Precipitation of salts in freezing seawater and ozone depletion events: a status report
Other literature type
Marion, G. M.
(issn: 1680-7324, eissn: 1680-7324)
In springtime, the polar marine boundary layer exhibits drastic ozone depletion events (ODEs),
associated with elevated bromine oxide (BrO) mixing ratios. The current interpretation of
this peculiar chemistry requires the existence of acid and bromide-enriched surfaces to heterogeneously
promote and sustain ODEs. Sander et al. (2006) have proposed that calcium carbonate (CaCO<sub>3</sub>)
precipitation in any seawater-derived medium could potentially decrease its alkalinity, making it
easier for atmospheric acids such as HNO<sub>3</sub> and H<sub>2</sub>SO<sub>4</sub> to acidify it. We performed
simulations using the state-of-the-art FREZCHEM model, capable of handling the thermodynamics of
concentrated electrolyte solutions, to try to reproduce their results, and found that when ikaite
(CaCO<sub>3</sub>·6H<sub>2</sub>O) rather than calcite (CaCO<sub>3</sub>) precipitates, there is no such effect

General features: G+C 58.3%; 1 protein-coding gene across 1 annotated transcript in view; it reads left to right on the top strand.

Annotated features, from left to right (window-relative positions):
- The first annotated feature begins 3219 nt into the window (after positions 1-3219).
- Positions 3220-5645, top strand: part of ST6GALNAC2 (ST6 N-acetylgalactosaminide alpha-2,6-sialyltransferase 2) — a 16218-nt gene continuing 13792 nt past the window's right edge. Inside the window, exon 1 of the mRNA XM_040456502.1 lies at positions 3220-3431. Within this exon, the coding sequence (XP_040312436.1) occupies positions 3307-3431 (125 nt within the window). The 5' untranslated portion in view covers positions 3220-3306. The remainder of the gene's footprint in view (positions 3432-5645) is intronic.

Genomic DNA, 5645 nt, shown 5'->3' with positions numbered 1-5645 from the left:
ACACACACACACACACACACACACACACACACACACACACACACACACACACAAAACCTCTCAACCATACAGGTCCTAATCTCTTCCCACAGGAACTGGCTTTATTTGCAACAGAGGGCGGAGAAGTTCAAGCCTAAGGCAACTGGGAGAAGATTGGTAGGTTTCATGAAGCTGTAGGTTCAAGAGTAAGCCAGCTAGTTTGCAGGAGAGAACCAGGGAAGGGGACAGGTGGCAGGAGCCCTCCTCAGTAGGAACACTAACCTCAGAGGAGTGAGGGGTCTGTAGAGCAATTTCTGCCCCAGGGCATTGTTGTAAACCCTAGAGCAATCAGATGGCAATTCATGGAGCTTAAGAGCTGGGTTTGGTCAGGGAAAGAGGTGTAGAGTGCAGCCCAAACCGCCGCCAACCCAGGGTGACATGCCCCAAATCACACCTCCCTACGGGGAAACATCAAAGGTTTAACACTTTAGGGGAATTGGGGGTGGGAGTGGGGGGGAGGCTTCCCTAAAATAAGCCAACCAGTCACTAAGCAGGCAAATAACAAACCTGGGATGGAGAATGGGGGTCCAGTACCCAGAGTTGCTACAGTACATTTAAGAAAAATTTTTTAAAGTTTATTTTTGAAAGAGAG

on alkalinity. Given that ikaite has recently been identified in Antarctic brines (Dieckmann et al., 2008),
our results show that great caution should be exercised when using the results of Sander et al. (2006),
and reveal the urgent need of laboratory investigations on the actual link(s) between bromine activation
and the pH of the surfaces on which it is supposed to take place at subzero temperature.
In addition, the evolution of the Cl/Br ratio in the brine during freezing was computed using FREZCHEM,
taking into account Br substitutions in Cl–containing salts.